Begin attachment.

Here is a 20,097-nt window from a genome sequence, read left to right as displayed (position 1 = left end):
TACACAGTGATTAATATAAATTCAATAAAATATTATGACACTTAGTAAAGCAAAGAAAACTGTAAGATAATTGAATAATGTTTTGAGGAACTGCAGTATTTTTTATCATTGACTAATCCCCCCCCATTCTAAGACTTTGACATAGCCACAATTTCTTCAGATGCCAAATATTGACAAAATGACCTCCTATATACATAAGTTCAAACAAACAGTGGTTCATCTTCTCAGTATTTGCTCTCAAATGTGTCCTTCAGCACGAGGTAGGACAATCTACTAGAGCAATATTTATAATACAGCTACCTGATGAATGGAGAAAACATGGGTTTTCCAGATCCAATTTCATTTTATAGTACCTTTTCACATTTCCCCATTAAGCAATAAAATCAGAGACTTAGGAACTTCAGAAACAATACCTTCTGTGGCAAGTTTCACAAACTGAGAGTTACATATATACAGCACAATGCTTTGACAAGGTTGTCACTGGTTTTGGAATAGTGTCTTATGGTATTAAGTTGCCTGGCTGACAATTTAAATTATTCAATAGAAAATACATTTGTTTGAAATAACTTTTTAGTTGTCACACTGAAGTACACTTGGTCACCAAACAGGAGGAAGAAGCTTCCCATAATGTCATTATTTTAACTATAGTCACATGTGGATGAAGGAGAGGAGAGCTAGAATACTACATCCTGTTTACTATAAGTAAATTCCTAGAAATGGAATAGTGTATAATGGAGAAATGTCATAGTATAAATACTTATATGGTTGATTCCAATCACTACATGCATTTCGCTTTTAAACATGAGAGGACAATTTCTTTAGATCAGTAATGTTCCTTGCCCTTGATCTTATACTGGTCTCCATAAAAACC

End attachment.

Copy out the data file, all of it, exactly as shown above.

Here is a 20,097-nt window from a genome sequence, read left to right as displayed (position 1 = left end):
TACACAGTGATTAATATAAATTCAATAAAATATTATGACACTTAGTAAAGCAAAGAAAACTGTAAGATAATTGAATAATGTTTTGAGGAACTGCAGTATTTTTTATCATTGACTAATCCCCCCCCATTCTAAGACTTTGACATAGCCACAATTTCTTCAGATGCCAAATATTGACAAAATGACCTCCTATATACATAAGTTCAAACAAACAGTGGTTCATCTTCTCAGTATTTGCTCTCAAATGTGTCCTTCAGCACGAGGTAGGACAATCTACTAGAGCAATATTTATAATACAGCTACCTGATGAATGGAGAAAACATGGGTTTTCCAGATCCAATTTCATTTTATAGTACCTTTTCACATTTCCCCATTAAGCAATAAAATCAGAGACTTAGGAACTTCAGAAACAATACCTTCTGTGGCAAGTTTCACAAACTGAGAGTTACATATATACAGCACAATGCTTTGACAAGGTTGTCACTGGTTTTGGAATAGTGTCTTATGGTATTAAGTTGCCTGGCTGACAATTTAAATTATTCAATAGAAAATACATTTGTTTGAAATAACTTTTTAGTTGTCACACTGAAGTACACTTGGTCACCAAACAGGAGGAAGAAGCTTCCCATAATGTCATTATTTTAACTATAGTCACATGTGGATGAAGGAGAGGAGAGCTAGAATACTACATCCTGTTTACTATAAGTAAATTCCTAGAAATGGAATAGTGTATAATGGAGAAATGTCATAGTATAAATACTTATATGGTTGATTCCAATCACTACATGCATTTCGCTTTTAAACATGAGAGGACAATTTCTTTAGATCAGTAATGTTCCTTGCCCTTGATCTTATACTGGTCTCCATAAAAACC